ST. ANDREWS, SCOTLAND | Besotted with The Open Championship for decades, and a five-time winner, Tom Watson came to the Old Course knowing he wasn’t in top form. Watson, 60, didn’t expect to come near what he did last year at Turnberry, when, famously, he came to the last hole needing par to win. His 8-iron looked so good, but it ran through the green and the rest is history. Well, it could have been much better history had he won, but so be it.
But Watson, being Watson, wasn’t sad when he came to the Old Course. He knew he had done something so special, even if he had not won and even if he sensed there was no chance of his repeating that performance. He was right. Watson missed the cut by two shots. He paused on the Swilcan Bridge to give it a kiss and in a moment that was it for Watson playing The Open at the Old Course.
He had distinguished himself during the championship, and perhaps never more so than during his press conference the day before the championship started. He was asked whether his loss last year has had any impact on his life. The implication was that he must still be hurting. But Watson, who has always been forthright with the media, and one of the best interviews during the past 40 years or so, quashed that idea.
“Frankly, not,” he said about whether the longer aftermath had been painful. “Honestly, it really hasn’t.” He said that the loss was indeed hard to take, and that “it tore my guts up.” But, he added, the game had shredded his guts before, especially early in his career when he faltered in the latter stages of majors in which he contended.
Sitting at his Wednesday press conference prior to his first round in this year’s Open, it was impossible not to think that here was a wise man of golf who had seen it all and been through it all. Here sat a man who had won five Open Championships, two Masters, and one U.S. Open. He was still playing hard after all these years, and with great heart. But he also had a perspective on the game and on life that the young Watson could not have had.
Watson was patient and open as he considered questions asked of him. He has never talked down to the media, never mocked a journalist even when it may have been warranted. He has looked the person asking the question in the eye, and offered a thoughtful response. He has been aware that journalists have their jobs to do, as he has his.
A man of depth and strong feeling, Watson spoke particularly softly when he was asked about Seve Ballesteros. He, of course, had his memorable battle with Ballesteros at the Old Course during the 1984 Open. Watson then hit the wrong shot from the fairway on the 17th hole the last day, which led to a bogey. Up ahead in the next group, Ballesteros holed from 20 feet to birdie the last hole. Ballesteros won by two shots – the margin set by the birdie/bogey exchange.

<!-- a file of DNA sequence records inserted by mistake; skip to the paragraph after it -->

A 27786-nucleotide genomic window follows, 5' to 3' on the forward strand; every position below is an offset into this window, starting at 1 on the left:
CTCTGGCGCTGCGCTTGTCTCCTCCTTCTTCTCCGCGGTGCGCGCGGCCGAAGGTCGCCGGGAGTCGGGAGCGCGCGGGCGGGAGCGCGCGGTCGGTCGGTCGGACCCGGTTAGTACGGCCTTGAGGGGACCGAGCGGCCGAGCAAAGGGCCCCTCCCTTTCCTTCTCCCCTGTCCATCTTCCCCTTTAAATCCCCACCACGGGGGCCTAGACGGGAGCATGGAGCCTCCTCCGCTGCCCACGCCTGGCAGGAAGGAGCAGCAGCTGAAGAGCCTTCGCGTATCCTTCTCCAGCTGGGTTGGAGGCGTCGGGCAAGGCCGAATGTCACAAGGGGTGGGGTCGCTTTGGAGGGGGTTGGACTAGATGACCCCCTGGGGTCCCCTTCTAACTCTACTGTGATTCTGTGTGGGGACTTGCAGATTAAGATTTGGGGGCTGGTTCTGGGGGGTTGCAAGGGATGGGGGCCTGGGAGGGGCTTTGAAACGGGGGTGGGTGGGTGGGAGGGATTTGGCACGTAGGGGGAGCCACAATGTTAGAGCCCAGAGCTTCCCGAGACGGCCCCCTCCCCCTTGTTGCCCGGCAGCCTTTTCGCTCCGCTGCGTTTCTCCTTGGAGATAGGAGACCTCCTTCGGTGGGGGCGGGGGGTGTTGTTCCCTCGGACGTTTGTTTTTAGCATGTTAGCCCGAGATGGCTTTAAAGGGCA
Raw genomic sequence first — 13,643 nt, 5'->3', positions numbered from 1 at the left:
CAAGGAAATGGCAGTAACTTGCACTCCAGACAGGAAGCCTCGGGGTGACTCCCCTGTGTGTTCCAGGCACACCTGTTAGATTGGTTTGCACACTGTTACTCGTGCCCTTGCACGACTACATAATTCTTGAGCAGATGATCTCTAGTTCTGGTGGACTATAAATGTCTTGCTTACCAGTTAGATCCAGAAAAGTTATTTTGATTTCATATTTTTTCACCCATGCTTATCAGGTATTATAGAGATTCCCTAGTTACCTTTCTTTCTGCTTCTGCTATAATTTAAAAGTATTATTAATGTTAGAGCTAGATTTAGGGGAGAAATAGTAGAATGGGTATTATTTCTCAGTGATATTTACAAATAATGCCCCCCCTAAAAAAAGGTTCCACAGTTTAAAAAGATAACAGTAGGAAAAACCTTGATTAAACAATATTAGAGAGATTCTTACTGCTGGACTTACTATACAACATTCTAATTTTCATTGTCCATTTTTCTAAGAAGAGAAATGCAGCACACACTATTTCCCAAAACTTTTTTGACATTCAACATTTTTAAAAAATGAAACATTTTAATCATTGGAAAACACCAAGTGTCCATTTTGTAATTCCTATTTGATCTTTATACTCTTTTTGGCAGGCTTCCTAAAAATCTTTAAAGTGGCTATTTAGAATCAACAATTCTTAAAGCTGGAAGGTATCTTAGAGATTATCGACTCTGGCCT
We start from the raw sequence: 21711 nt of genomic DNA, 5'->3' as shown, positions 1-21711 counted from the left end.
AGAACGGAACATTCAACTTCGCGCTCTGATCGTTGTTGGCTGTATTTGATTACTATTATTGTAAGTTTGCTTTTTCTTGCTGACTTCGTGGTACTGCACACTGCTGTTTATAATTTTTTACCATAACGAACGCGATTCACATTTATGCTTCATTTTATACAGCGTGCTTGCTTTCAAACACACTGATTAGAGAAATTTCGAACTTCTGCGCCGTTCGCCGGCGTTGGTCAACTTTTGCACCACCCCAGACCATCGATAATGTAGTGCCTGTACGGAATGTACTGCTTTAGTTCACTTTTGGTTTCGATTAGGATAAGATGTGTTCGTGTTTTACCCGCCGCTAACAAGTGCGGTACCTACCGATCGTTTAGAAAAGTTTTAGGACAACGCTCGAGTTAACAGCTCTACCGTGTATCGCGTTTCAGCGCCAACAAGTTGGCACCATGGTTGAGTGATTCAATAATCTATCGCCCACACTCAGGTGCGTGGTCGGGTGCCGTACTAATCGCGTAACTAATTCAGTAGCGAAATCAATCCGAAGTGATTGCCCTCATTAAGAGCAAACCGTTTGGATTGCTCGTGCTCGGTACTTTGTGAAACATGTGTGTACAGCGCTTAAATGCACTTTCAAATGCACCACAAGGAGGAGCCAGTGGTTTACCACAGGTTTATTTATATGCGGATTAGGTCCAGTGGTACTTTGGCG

But Ballesteros wasn’t in St. Andrews, although he desperately wanted to appear. Now 53, Ballesteros has been dealing with brain cancer, and his doctors advised him not to make the trip to St. Andrews. He had hoped to attend the Tuesday night Champions’ dinner, and play in the Champions’ Challenge that was scheduled for Wednesday afternoon on the first, second, 17th and 18th holes. His absence was deeply felt. He did send a video message, which R&A secretary Peter Dawson showed to the former champions at the dinner.
Ballesteros told his friends that he wanted to be with them, and that he wished he had the energy to be there. Watson watched, and said it was sad to see the former golfing gladiator so weakened, in such a struggle. It seemed that Watson had to catch himself, for he could break out in tears at what he had seen. This was one human being feeling for another suffering human being.
There was vulnerability about Watson at that moment, and it was an attractive vulnerability because it was oh so human. Watson is nearing the end of his competitive career at The Open, and he knows that. He will probably play in The Open again, but certainly this was his last Open at the Old Course. He had won those five Opens, but never at the Old Course.
“St. Andrews is a hard course to understand, and you have to relearn it and relearn it and relearn it all the time,” Watson said. When he kissed the bridge over the Swilcan Burn to say goodbye to Opens at the Old Course, you had the feeling he would return quietly one day to play again, if only for the sheer pleasure of doing so. St. Andrews is in Watson, and Watson is in St. Andrews.